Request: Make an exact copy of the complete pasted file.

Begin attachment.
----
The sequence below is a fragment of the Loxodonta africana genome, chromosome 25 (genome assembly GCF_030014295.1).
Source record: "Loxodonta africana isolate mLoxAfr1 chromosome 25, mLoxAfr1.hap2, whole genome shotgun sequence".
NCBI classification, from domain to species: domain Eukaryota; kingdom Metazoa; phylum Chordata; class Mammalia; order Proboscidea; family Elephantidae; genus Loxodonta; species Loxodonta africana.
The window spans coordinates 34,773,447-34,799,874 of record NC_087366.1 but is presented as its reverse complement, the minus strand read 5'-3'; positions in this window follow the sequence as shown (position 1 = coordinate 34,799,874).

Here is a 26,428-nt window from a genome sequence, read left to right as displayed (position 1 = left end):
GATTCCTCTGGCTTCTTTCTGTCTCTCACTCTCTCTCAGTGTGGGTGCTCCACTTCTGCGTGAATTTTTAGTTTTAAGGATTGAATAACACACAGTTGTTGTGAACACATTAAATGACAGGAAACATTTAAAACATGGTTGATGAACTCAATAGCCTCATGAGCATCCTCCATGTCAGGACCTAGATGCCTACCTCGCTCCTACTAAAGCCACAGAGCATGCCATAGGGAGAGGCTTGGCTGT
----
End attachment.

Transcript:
The sequence below is a fragment of the Loxodonta africana genome, chromosome 25 (genome assembly GCF_030014295.1).
Source record: "Loxodonta africana isolate mLoxAfr1 chromosome 25, mLoxAfr1.hap2, whole genome shotgun sequence".
NCBI classification, from domain to species: domain Eukaryota; kingdom Metazoa; phylum Chordata; class Mammalia; order Proboscidea; family Elephantidae; genus Loxodonta; species Loxodonta africana.
The window spans coordinates 34,773,447-34,799,874 of record NC_087366.1 but is presented as its reverse complement, the minus strand read 5'-3'; positions in this window follow the sequence as shown (position 1 = coordinate 34,799,874).

Here is a 26,428-nt window from a genome sequence, read left to right as displayed (position 1 = left end):
GATTCCTCTGGCTTCTTTCTGTCTCTCACTCTCTCTCAGTGTGGGTGCTCCACTTCTGCGTGAATTTTTAGTTTTAAGGATTGAATAACACACAGTTGTTGTGAACACATTAAATGACAGGAAACATTTAAAACATGGTTGATGAACTCAATAGCCTCATGAGCATCCTCCATGTCAGGACCTAGATGCCTACCTCGCTCCTACTAAAGCCACAGAGCATGCCATAGGGAGAGGCTTGGCTGT